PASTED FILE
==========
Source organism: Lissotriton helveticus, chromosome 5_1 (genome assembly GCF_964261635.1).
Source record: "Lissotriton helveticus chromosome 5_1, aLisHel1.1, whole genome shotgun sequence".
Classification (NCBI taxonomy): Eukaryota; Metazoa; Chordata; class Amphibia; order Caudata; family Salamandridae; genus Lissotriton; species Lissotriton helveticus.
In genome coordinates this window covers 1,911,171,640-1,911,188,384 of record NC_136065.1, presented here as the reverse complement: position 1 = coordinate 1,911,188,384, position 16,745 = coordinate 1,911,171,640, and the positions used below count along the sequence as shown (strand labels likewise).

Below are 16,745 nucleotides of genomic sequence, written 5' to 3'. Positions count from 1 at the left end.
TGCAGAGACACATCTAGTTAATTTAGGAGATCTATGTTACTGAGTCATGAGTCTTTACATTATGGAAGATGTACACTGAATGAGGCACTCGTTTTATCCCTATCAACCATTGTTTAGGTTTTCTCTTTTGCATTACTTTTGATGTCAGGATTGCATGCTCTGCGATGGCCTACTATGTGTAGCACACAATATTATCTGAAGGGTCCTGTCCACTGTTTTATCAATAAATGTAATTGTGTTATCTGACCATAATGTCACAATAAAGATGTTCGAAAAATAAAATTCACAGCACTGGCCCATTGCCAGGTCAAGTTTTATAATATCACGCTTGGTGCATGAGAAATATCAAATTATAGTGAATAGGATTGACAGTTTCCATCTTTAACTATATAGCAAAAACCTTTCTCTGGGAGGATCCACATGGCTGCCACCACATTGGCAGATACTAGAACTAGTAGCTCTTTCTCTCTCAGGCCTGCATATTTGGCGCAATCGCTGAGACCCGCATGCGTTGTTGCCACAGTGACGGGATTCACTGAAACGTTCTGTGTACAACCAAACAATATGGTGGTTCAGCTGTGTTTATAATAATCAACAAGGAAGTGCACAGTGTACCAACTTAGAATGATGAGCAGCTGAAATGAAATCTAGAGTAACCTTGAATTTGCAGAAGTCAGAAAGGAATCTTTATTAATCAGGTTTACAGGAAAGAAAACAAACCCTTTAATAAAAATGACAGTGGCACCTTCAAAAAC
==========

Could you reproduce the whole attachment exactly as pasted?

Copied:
Source organism: Lissotriton helveticus, chromosome 5_1 (genome assembly GCF_964261635.1).
Source record: "Lissotriton helveticus chromosome 5_1, aLisHel1.1, whole genome shotgun sequence".
Classification (NCBI taxonomy): Eukaryota; Metazoa; Chordata; class Amphibia; order Caudata; family Salamandridae; genus Lissotriton; species Lissotriton helveticus.
In genome coordinates this window covers 1,911,171,640-1,911,188,384 of record NC_136065.1, presented here as the reverse complement: position 1 = coordinate 1,911,188,384, position 16,745 = coordinate 1,911,171,640, and the positions used below count along the sequence as shown (strand labels likewise).

Below are 16,745 nucleotides of genomic sequence, written 5' to 3'. Positions count from 1 at the left end.
TGCAGAGACACATCTAGTTAATTTAGGAGATCTATGTTACTGAGTCATGAGTCTTTACATTATGGAAGATGTACACTGAATGAGGCACTCGTTTTATCCCTATCAACCATTGTTTAGGTTTTCTCTTTTGCATTACTTTTGATGTCAGGATTGCATGCTCTGCGATGGCCTACTATGTGTAGCACACAATATTATCTGAAGGGTCCTGTCCACTGTTTTATCAATAAATGTAATTGTGTTATCTGACCATAATGTCACAATAAAGATGTTCGAAAAATAAAATTCACAGCACTGGCCCATTGCCAGGTCAAGTTTTATAATATCACGCTTGGTGCATGAGAAATATCAAATTATAGTGAATAGGATTGACAGTTTCCATCTTTAACTATATAGCAAAAACCTTTCTCTGGGAGGATCCACATGGCTGCCACCACATTGGCAGATACTAGAACTAGTAGCTCTTTCTCTCTCAGGCCTGCATATTTGGCGCAATCGCTGAGACCCGCATGCGTTGTTGCCACAGTGACGGGATTCACTGAAACGTTCTGTGTACAACCAAACAATATGGTGGTTCAGCTGTGTTTATAATAATCAACAAGGAAGTGCACAGTGTACCAACTTAGAATGATGAGCAGCTGAAATGAAATCTAGAGTAACCTTGAATTTGCAGAAGTCAGAAAGGAATCTTTATTAATCAGGTTTACAGGAAAGAAAACAAACCCTTTAATAAAAATGACAGTGGCACCTTCAAAAAC